The difficult part of reviewing a comic book like The Wild Storm is that different readers will have extremely different experiences with this comic book. The way I see it, there are two different groups that need to be served here: there are the people who knew and loved Wildstorm Productions and those who have no idea that Wildstorm was even a thing. As the reviewer of this comic, I know what Wildstorm was, but I don’t have an extensive history with the comics themselves. This leaves me outside of either camp, but I will try to do my best nevertheless.
Given the context, there are a lot of reasons to be excited about The Wild Storm. Jim Lee, the current co-publisher of DC Entertainment, created Wildstorm Productions in the 90s and clearly has a vested interest in keeping these characters alive and perpetuating his legacy. Hiring the legendary Warren Ellis to write the revival is a huge sign that Lee really wants this latest reboot to be something great. Ellis rarely dips his toes into the superhero world, but he always kills it when he does. This, to me, feels like a comic book that has the 100% backing of the company that is publishing it.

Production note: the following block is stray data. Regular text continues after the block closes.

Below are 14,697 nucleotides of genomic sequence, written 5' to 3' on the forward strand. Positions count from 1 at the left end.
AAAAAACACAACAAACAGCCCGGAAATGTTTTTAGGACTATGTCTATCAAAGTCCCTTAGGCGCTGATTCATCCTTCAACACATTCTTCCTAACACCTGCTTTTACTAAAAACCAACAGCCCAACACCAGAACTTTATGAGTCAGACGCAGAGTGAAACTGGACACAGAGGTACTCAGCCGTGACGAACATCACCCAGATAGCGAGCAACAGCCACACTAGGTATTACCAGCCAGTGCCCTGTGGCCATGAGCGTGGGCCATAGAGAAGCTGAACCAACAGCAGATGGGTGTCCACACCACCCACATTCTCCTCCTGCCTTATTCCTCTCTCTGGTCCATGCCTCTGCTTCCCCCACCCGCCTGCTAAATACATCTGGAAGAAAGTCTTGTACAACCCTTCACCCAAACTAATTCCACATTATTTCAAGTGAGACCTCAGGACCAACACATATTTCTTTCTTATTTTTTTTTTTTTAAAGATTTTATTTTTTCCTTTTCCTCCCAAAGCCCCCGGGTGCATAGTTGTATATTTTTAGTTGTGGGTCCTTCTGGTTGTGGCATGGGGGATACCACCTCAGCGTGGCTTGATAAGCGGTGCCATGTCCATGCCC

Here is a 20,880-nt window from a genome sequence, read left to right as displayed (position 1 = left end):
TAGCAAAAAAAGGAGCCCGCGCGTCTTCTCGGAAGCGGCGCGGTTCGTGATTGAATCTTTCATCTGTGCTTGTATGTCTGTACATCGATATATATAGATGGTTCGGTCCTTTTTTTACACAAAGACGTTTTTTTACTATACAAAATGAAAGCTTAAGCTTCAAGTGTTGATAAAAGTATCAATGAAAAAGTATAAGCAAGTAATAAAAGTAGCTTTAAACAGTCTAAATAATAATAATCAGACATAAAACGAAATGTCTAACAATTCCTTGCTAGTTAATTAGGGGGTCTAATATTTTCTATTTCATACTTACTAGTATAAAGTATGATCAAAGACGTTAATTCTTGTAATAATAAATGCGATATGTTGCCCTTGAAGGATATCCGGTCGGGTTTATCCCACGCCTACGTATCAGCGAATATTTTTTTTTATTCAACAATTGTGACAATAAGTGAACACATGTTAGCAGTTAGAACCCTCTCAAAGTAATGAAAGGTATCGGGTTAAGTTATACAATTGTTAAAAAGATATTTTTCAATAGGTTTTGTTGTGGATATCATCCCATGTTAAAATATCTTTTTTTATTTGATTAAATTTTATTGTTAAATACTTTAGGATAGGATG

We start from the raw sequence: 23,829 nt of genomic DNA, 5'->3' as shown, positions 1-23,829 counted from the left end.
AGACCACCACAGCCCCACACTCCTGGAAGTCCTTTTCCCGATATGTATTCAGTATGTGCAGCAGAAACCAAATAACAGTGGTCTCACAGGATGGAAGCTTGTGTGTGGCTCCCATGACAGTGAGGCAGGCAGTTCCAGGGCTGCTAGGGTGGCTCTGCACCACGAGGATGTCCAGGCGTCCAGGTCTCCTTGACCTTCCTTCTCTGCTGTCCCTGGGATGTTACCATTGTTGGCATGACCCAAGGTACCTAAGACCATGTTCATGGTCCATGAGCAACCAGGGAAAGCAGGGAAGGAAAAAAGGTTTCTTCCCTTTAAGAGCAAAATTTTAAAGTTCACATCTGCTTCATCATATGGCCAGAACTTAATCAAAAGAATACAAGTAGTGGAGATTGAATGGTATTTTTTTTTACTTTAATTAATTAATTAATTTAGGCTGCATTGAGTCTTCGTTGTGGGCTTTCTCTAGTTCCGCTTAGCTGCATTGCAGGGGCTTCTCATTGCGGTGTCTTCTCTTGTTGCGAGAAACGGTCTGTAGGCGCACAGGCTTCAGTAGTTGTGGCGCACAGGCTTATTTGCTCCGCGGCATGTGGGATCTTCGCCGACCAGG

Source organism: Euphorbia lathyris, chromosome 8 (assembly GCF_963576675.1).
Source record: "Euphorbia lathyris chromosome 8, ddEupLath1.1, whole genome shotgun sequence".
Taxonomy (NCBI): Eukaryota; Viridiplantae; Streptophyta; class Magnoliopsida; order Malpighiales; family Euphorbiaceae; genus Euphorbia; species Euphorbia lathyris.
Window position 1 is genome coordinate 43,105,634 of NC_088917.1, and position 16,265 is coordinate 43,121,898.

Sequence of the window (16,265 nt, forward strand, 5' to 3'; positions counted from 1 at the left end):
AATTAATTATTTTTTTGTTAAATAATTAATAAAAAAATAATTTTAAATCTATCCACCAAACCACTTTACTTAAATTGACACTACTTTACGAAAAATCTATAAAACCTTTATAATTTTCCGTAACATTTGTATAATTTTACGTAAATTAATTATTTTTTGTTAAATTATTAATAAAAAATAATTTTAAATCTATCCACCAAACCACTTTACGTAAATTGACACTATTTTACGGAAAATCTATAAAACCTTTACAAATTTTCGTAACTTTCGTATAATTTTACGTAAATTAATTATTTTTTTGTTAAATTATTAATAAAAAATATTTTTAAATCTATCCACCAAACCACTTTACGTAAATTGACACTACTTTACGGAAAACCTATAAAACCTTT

So, the question remains, how is it when you actually read it?
I liked it, but I always felt like I was a step behind the curve. I know that all of these characters have a rich history, but I realized, as I was reading it, that I know nothing about characters like Voodoo and Zealot. It feels like your are in a car with your older brother and his friends and they are telling stories about people you don’t know. The stories are fun, but you can’t help but feel that you are missing essential details.
Outside of the context, as a new reader, I think the story itself is pretty decent. Ellis is an incredible writer and he art is really beautiful. I’m definitely going to read future issues and I am excited to see where it all goes from her.